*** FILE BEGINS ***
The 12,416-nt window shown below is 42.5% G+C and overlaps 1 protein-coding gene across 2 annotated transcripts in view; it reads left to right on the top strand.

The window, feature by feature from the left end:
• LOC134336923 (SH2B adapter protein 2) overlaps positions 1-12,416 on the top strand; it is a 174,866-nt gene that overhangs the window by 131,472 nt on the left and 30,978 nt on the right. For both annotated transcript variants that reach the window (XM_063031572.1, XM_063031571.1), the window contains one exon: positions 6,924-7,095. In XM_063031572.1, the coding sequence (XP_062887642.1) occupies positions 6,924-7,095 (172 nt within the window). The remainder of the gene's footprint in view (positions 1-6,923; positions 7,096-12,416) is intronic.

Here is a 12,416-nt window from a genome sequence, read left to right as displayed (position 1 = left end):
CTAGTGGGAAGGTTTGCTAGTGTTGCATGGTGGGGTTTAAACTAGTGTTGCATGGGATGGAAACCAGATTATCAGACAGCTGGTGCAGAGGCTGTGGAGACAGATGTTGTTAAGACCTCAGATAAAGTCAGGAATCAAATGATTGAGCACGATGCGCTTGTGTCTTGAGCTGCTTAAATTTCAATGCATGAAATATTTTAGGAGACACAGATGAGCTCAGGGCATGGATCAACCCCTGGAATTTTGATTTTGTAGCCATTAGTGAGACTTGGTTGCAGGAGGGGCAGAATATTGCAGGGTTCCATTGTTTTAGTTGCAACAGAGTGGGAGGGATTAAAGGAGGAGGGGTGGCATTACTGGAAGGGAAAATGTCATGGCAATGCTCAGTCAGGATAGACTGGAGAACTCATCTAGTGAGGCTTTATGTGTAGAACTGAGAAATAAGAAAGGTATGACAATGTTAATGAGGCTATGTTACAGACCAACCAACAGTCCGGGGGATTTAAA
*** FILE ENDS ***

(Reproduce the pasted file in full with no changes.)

The 12,416-nt window shown below is 42.5% G+C and overlaps 1 protein-coding gene across 2 annotated transcripts in view; it reads left to right on the top strand.

The window, feature by feature from the left end:
• LOC134336923 (SH2B adapter protein 2) overlaps positions 1-12,416 on the top strand; it is a 174,866-nt gene that overhangs the window by 131,472 nt on the left and 30,978 nt on the right. For both annotated transcript variants that reach the window (XM_063031572.1, XM_063031571.1), the window contains one exon: positions 6,924-7,095. In XM_063031572.1, the coding sequence (XP_062887642.1) occupies positions 6,924-7,095 (172 nt within the window). The remainder of the gene's footprint in view (positions 1-6,923; positions 7,096-12,416) is intronic.

Here is a 12,416-nt window from a genome sequence, read left to right as displayed (position 1 = left end):
CTAGTGGGAAGGTTTGCTAGTGTTGCATGGTGGGGTTTAAACTAGTGTTGCATGGGATGGAAACCAGATTATCAGACAGCTGGTGCAGAGGCTGTGGAGACAGATGTTGTTAAGACCTCAGATAAAGTCAGGAATCAAATGATTGAGCACGATGCGCTTGTGTCTTGAGCTGCTTAAATTTCAATGCATGAAATATTTTAGGAGACACAGATGAGCTCAGGGCATGGATCAACCCCTGGAATTTTGATTTTGTAGCCATTAGTGAGACTTGGTTGCAGGAGGGGCAGAATATTGCAGGGTTCCATTGTTTTAGTTGCAACAGAGTGGGAGGGATTAAAGGAGGAGGGGTGGCATTACTGGAAGGGAAAATGTCATGGCAATGCTCAGTCAGGATAGACTGGAGAACTCATCTAGTGAGGCTTTATGTGTAGAACTGAGAAATAAGAAAGGTATGACAATGTTAATGAGGCTATGTTACAGACCAACCAACAGTCCGGGGGATTTAAA